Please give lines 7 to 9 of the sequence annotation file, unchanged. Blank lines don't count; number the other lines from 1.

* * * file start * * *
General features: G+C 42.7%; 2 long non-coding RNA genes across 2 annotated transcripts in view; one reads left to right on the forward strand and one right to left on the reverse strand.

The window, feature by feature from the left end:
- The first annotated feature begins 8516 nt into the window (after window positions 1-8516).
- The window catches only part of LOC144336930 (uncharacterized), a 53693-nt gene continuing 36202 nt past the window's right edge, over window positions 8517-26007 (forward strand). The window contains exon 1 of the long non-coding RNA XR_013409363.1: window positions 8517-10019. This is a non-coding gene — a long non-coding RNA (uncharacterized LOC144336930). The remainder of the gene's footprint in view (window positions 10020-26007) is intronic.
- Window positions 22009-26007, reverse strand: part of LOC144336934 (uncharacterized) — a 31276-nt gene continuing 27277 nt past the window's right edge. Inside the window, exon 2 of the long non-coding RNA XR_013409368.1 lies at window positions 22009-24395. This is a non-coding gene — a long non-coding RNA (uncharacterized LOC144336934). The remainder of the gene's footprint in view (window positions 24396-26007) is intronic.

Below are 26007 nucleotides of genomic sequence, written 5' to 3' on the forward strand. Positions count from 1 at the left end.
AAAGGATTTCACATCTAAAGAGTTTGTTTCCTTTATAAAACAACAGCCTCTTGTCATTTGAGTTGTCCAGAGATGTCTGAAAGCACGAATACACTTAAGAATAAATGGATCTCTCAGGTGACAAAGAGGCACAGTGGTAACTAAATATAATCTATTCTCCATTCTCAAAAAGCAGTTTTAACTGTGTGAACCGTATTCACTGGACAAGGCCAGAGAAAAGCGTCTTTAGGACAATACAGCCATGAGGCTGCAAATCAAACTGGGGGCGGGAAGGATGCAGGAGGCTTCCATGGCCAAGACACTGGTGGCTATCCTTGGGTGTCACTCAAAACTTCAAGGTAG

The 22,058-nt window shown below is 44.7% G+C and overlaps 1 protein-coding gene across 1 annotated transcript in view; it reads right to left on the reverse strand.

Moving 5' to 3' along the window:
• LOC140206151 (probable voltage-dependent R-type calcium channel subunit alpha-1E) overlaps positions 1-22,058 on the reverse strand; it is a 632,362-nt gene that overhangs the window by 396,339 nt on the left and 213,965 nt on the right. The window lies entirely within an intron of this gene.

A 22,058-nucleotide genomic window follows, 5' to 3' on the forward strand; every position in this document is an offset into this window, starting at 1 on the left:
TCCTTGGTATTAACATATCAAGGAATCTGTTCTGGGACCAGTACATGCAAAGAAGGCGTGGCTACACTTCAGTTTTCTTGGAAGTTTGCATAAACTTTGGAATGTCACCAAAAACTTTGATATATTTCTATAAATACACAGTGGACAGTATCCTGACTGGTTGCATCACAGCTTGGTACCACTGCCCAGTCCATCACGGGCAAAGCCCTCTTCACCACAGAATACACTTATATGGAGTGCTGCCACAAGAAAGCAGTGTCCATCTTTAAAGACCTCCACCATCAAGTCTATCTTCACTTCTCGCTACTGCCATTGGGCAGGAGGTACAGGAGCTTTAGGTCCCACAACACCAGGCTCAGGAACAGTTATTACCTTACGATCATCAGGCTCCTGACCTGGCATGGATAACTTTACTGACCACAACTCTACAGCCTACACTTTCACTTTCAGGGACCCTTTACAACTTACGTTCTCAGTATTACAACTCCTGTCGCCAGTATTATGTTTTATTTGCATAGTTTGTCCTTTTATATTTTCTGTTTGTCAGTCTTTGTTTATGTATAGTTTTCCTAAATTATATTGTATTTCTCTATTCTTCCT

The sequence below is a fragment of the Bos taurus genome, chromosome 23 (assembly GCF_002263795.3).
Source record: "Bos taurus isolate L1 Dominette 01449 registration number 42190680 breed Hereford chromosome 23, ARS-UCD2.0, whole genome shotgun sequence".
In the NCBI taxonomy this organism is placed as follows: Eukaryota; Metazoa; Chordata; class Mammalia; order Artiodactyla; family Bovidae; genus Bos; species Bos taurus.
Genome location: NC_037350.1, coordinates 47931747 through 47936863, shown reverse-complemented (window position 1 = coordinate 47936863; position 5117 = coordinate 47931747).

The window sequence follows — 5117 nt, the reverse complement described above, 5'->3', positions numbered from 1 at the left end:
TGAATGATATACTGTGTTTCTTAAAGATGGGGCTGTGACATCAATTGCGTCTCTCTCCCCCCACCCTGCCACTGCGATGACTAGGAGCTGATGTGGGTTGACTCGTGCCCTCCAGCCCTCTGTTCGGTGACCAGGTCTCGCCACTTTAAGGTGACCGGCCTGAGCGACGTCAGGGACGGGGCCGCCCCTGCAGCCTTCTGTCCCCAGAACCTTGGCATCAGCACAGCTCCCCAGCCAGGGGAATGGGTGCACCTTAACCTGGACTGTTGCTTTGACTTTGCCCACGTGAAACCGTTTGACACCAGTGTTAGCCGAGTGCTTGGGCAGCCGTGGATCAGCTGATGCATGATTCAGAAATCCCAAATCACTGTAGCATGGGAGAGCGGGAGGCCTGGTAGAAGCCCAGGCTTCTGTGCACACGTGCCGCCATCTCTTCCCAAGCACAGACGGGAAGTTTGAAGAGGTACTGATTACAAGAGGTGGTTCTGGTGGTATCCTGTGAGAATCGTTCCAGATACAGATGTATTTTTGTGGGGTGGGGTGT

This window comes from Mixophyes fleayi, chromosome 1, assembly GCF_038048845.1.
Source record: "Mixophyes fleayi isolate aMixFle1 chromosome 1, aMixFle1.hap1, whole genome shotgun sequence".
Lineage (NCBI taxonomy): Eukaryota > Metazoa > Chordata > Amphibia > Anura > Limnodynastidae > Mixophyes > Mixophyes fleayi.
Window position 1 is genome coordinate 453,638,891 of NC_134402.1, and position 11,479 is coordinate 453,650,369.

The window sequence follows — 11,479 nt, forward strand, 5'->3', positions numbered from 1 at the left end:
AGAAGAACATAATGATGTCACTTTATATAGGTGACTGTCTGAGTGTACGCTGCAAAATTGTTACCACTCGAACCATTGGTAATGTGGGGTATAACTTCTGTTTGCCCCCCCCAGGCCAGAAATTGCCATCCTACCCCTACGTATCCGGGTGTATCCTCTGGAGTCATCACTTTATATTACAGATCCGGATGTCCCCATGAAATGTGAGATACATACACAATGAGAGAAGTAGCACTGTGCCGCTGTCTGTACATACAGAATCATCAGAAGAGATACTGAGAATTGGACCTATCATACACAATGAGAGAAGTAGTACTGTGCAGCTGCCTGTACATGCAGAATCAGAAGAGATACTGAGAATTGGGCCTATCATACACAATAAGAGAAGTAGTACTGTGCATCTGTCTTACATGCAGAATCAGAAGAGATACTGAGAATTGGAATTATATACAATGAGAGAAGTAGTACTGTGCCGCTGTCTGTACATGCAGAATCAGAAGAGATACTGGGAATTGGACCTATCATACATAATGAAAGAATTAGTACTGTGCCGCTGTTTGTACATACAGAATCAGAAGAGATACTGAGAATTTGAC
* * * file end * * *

AAAGGATTTCACATCTAAAGAGTTTGTTTCCTTTATAAAACAACAGCCTCTTGTCATTTGAGTTGTCCAGAGATGTCTGAAAGCACGAATACACTTAAGAATAAATGGATCTCTCAGGTGACAAAGAGGCACAGTGGTAACTAAATATAATCTATTCTCCATTCTCAAAAAGCAGTTTTAACTGTGTGAACCGTATTCACTGGACAAGGCCAGAGAAAAGCGTCTTTAGGACAATACAGCCATGAGGCTGCAAATCAAACTGGGGGCGGGAAGGATGCAGGAGGCTTCCATGGCCAAGACACTGGTGGCTATCCTTGGGTGTCACTCAAAACTTCAAGGTAG

The 22,058-nt window shown below is 44.7% G+C and overlaps 1 protein-coding gene across 1 annotated transcript in view; it reads right to left on the reverse strand.

Moving 5' to 3' along the window: